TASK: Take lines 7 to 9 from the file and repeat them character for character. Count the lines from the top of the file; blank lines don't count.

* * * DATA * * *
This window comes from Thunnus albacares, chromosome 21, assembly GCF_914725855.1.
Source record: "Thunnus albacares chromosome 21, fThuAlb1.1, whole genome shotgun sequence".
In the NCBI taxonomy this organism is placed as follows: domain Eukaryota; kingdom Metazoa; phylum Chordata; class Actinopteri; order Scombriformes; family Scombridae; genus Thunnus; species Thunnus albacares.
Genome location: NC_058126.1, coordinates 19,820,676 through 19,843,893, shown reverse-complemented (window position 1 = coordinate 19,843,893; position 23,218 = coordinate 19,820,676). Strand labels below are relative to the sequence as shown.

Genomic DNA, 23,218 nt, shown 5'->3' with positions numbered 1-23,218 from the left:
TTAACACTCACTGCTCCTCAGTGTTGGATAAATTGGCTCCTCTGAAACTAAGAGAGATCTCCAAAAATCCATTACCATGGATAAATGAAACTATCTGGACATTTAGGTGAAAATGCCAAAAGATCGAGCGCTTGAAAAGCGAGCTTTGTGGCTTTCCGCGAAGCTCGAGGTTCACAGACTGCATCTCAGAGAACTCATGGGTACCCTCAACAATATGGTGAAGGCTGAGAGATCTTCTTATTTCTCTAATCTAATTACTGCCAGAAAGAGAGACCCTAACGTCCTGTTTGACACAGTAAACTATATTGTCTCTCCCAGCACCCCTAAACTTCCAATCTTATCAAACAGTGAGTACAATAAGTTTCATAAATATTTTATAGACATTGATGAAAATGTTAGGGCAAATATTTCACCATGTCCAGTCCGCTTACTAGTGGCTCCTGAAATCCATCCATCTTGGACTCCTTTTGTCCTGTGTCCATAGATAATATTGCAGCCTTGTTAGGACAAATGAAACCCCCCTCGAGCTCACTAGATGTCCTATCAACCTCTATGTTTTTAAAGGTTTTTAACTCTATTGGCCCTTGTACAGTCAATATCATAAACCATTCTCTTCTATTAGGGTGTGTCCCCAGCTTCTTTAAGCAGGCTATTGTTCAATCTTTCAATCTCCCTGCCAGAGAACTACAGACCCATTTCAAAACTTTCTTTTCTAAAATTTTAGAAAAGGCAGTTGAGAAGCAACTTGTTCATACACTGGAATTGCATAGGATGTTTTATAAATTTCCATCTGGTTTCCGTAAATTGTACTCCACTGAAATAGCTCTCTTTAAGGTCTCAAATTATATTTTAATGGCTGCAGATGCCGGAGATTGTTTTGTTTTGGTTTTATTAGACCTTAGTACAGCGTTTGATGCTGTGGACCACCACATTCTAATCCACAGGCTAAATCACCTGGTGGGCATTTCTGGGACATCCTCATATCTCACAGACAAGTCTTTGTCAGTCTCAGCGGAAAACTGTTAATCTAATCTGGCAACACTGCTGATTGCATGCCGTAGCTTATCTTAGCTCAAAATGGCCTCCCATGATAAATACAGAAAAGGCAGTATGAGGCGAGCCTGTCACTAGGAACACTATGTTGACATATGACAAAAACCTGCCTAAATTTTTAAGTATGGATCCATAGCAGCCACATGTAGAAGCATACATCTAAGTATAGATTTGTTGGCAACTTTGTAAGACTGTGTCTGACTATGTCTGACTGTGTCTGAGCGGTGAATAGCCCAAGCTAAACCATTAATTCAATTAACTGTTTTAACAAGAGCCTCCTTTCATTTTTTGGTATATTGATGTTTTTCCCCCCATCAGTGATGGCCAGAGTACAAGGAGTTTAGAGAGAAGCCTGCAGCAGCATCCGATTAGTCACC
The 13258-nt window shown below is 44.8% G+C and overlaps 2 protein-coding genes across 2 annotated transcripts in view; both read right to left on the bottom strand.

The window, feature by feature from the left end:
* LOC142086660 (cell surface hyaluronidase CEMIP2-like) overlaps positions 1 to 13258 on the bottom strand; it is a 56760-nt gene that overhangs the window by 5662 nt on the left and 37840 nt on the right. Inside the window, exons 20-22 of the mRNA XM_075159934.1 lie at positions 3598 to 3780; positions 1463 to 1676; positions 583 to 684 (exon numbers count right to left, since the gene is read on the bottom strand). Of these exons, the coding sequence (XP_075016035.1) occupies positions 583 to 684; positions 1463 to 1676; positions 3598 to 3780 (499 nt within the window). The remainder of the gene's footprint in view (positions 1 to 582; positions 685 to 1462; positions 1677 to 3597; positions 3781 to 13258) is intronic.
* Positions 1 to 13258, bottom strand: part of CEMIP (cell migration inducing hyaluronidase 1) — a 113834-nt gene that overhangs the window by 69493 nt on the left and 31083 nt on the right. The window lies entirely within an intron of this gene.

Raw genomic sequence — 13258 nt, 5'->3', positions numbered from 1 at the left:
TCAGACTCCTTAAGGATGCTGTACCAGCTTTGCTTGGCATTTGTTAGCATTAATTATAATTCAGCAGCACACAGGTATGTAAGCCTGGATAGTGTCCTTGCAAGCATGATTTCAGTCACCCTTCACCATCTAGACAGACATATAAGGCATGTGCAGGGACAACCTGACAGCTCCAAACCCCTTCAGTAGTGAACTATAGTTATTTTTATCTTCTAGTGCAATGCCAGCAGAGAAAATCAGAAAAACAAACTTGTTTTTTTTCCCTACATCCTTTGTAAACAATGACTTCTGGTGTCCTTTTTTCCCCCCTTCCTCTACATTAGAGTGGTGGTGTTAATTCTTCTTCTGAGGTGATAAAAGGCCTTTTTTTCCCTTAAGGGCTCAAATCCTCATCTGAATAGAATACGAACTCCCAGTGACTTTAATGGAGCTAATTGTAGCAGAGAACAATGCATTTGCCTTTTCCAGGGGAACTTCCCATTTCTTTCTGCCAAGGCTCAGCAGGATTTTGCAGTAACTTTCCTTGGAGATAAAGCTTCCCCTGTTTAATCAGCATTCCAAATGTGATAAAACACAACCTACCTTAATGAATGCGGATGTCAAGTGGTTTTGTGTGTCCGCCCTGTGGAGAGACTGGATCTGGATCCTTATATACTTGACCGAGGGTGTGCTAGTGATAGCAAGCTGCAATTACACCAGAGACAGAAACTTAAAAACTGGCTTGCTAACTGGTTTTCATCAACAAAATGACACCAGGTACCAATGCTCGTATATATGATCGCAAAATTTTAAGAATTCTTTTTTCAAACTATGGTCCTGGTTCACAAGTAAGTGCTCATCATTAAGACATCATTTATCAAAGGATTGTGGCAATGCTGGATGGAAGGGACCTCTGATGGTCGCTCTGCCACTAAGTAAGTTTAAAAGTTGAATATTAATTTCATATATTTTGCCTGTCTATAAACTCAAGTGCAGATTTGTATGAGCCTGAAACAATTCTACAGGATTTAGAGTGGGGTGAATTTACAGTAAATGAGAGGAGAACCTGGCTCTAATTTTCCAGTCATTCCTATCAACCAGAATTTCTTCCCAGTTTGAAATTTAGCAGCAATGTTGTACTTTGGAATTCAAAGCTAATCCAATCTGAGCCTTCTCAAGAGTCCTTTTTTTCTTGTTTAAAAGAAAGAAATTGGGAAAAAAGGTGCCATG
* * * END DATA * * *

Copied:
The 13258-nt window shown below is 44.8% G+C and overlaps 2 protein-coding genes across 2 annotated transcripts in view; both read right to left on the bottom strand.

The window, feature by feature from the left end:
* LOC142086660 (cell surface hyaluronidase CEMIP2-like) overlaps positions 1 to 13258 on the bottom strand; it is a 56760-nt gene that overhangs the window by 5662 nt on the left and 37840 nt on the right. Inside the window, exons 20-22 of the mRNA XM_075159934.1 lie at positions 3598 to 3780; positions 1463 to 1676; positions 583 to 684 (exon numbers count right to left, since the gene is read on the bottom strand). Of these exons, the coding sequence (XP_075016035.1) occupies positions 583 to 684; positions 1463 to 1676; positions 3598 to 3780 (499 nt within the window). The remainder of the gene's footprint in view (positions 1 to 582; positions 685 to 1462; positions 1677 to 3597; positions 3781 to 13258) is intronic.